Humility allows you, the humble one, to remove yourself from the moment, allowing you to see the events that are taking place as they truly are, and not as you wish to see them as to benefit you.

Read read that one more time, make sure you grasp that concept… I’ll wait…

Ok, good, now that you have read it once more, lets look at it again.

If I am truly humble, than in any given situation I will not place myself at the center of events, but to remain humble I would remove myself and my concerns for self from the event and look at the concerns of others. If I am not the center of the universe, the do all and end all or the alpha and omega than I no longer need to concern myself with how I would feel or look or whatever, by true concern would be for the others involved, and there are always others.

If I except the fact that I am but one small part of the over all, and I am humble than my concern turns to the other small parts of the over all.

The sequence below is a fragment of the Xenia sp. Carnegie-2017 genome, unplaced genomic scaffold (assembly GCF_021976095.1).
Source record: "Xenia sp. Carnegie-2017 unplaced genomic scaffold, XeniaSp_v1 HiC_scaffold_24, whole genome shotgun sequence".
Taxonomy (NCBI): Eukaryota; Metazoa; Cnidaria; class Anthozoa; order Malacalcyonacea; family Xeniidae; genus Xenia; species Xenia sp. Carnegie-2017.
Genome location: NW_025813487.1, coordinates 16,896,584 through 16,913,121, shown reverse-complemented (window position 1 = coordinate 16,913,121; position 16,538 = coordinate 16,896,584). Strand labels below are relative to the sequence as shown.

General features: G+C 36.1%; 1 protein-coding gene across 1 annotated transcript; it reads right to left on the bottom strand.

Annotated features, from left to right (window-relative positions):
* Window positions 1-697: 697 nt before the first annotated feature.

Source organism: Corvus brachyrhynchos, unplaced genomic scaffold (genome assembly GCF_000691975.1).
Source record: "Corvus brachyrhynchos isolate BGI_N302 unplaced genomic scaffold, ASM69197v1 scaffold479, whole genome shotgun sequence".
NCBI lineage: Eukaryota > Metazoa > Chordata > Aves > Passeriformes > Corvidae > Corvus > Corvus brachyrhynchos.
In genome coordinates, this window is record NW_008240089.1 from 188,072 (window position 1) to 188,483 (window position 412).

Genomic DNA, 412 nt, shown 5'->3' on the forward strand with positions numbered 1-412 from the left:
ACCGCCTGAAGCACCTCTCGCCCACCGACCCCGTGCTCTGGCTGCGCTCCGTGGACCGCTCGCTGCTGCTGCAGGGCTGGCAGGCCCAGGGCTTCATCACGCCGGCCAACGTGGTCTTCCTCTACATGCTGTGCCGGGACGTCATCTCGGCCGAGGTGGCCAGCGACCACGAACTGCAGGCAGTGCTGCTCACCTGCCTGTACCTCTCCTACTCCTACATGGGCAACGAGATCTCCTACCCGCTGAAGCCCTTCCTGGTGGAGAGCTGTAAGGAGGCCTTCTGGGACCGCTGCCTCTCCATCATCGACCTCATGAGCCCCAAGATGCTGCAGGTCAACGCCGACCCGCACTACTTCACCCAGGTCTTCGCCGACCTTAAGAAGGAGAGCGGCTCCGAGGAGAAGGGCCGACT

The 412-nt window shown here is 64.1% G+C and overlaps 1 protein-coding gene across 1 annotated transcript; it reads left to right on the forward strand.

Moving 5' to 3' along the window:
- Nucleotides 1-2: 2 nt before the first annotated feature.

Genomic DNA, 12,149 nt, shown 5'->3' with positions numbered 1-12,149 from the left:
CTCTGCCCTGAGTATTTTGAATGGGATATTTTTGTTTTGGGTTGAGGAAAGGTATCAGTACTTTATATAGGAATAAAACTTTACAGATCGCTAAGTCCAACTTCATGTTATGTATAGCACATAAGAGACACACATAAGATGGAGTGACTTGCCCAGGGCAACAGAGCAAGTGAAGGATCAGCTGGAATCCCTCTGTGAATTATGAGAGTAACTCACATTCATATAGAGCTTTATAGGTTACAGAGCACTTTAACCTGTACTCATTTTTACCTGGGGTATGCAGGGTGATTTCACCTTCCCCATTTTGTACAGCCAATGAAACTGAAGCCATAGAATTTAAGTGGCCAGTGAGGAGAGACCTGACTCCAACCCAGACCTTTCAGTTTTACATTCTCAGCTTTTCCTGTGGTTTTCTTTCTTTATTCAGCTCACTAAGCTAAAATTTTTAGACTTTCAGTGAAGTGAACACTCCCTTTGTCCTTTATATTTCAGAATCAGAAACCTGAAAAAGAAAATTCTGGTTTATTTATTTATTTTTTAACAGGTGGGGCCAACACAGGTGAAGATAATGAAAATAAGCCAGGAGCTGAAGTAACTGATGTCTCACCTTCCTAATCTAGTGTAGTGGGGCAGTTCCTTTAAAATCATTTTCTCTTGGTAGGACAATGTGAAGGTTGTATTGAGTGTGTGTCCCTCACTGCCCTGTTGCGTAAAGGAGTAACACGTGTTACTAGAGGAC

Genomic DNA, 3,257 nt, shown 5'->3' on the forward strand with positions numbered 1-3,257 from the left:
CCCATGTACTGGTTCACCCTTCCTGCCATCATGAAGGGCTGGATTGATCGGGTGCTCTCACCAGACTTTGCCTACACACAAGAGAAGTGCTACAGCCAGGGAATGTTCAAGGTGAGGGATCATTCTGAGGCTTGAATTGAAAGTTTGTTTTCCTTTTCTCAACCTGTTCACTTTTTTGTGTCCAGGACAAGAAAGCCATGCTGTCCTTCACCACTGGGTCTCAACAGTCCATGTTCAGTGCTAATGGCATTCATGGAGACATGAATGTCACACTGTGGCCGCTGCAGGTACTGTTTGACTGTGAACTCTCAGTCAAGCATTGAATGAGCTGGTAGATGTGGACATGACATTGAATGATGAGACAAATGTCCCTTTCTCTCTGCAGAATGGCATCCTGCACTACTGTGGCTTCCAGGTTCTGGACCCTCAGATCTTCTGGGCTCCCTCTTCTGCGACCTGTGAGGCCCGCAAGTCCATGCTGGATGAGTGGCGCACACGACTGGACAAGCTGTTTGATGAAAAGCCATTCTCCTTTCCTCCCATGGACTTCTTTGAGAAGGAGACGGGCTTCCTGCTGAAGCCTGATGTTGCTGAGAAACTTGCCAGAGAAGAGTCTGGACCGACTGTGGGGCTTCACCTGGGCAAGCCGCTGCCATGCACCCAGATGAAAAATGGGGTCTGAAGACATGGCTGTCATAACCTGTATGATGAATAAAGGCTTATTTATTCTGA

Just think about that for a few seconds, the possibilities of it. By humbling ourselves we have allowed ourselves to be used for the greater good, and in doing so, we have shown ourselves to be leaders, thus gaining great power over ourselves and others.

The irony of it all is this, we have gained great power, but as a humble being we will never use it to advance our own personal agenda. A truly humble person has the ability to change the world.

  • Jesus
  • Gandhi
  • Fr. Solanus Casey
  • Mother Teresa

All are examples of great humility, and all have changed the world, some to greater effects than others, but change the world they did.